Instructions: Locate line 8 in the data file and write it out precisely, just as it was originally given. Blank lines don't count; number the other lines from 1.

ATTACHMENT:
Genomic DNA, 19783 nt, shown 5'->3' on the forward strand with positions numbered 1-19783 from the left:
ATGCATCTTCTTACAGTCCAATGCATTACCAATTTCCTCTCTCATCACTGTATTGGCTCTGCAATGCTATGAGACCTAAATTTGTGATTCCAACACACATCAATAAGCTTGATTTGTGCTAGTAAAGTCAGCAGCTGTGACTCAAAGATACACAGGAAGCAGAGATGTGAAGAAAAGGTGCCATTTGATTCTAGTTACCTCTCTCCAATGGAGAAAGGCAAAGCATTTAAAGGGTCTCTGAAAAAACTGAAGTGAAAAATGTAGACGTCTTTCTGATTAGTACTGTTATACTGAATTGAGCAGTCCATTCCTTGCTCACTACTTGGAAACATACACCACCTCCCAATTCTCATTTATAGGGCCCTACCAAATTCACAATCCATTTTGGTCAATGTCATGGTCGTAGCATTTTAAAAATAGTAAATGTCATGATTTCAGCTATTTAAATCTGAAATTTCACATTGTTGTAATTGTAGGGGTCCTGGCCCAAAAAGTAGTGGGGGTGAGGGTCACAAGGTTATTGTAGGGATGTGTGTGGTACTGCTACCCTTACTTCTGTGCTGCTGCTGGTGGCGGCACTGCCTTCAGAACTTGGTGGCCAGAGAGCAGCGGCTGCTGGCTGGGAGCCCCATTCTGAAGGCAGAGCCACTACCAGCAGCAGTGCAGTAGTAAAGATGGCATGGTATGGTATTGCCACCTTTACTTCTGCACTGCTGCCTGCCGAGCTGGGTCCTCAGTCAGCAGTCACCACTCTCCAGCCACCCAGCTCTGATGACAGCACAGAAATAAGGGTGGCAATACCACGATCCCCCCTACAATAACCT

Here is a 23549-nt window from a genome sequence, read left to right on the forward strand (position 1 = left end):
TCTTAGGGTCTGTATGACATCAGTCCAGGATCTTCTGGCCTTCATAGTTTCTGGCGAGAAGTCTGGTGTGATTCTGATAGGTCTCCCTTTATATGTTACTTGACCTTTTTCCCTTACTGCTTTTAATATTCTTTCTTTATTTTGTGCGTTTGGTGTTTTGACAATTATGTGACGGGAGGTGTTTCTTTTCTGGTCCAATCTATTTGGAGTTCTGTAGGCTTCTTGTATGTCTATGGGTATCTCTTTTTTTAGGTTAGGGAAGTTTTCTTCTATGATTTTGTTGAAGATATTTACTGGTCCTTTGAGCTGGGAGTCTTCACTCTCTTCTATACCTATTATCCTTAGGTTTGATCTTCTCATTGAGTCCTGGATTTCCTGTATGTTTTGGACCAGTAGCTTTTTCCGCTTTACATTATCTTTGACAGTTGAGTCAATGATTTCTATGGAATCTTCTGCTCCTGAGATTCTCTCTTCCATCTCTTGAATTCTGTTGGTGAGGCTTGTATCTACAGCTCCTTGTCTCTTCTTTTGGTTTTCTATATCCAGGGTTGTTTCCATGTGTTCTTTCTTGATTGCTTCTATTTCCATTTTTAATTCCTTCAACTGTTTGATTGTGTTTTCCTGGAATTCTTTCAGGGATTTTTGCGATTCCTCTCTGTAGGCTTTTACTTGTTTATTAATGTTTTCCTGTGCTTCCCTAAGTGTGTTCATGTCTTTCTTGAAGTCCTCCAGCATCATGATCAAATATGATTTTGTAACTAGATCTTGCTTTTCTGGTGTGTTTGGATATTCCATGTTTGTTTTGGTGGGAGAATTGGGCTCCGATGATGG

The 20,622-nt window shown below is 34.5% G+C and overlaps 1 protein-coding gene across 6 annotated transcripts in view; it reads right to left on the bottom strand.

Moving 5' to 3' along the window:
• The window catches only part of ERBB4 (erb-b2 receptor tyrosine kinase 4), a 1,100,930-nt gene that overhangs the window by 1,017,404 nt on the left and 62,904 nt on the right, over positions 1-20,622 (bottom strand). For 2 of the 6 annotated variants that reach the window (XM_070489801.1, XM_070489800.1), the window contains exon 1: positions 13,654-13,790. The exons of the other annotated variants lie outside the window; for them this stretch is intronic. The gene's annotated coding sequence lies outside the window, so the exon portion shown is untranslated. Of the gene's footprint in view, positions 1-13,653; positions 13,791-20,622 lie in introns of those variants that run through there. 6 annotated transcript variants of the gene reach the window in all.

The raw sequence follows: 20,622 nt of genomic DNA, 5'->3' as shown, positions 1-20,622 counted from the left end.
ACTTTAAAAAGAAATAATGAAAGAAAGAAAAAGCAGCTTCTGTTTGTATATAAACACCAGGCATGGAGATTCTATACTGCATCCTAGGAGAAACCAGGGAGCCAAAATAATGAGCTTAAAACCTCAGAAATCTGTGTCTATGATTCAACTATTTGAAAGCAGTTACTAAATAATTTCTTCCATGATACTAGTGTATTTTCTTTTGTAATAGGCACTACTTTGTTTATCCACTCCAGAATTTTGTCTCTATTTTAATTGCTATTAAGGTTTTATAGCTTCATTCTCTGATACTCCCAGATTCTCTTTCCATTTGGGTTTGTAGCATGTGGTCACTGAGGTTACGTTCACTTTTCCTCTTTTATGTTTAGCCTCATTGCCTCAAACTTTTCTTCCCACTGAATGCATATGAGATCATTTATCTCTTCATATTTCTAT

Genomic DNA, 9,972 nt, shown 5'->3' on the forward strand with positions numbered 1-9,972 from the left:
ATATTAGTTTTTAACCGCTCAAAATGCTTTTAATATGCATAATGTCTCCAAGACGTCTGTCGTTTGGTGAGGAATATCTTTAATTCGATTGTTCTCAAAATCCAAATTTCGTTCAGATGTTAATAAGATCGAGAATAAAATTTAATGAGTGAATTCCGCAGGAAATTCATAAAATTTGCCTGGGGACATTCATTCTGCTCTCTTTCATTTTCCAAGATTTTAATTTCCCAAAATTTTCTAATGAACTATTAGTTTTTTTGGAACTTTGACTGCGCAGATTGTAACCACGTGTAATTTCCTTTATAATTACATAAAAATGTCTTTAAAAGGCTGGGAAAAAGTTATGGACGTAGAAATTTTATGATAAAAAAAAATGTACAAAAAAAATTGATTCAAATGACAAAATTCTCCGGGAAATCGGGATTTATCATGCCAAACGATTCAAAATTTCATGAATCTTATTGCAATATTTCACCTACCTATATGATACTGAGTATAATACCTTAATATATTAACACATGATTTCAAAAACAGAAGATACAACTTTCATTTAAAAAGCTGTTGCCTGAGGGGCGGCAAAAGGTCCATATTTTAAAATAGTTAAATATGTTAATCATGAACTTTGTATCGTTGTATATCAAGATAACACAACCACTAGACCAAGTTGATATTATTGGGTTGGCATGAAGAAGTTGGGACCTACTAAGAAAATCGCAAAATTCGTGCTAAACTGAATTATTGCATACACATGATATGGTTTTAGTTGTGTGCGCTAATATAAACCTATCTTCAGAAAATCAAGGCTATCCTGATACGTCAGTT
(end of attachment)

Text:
The raw sequence follows: 20,622 nt of genomic DNA, 5'->3' as shown, positions 1-20,622 counted from the left end.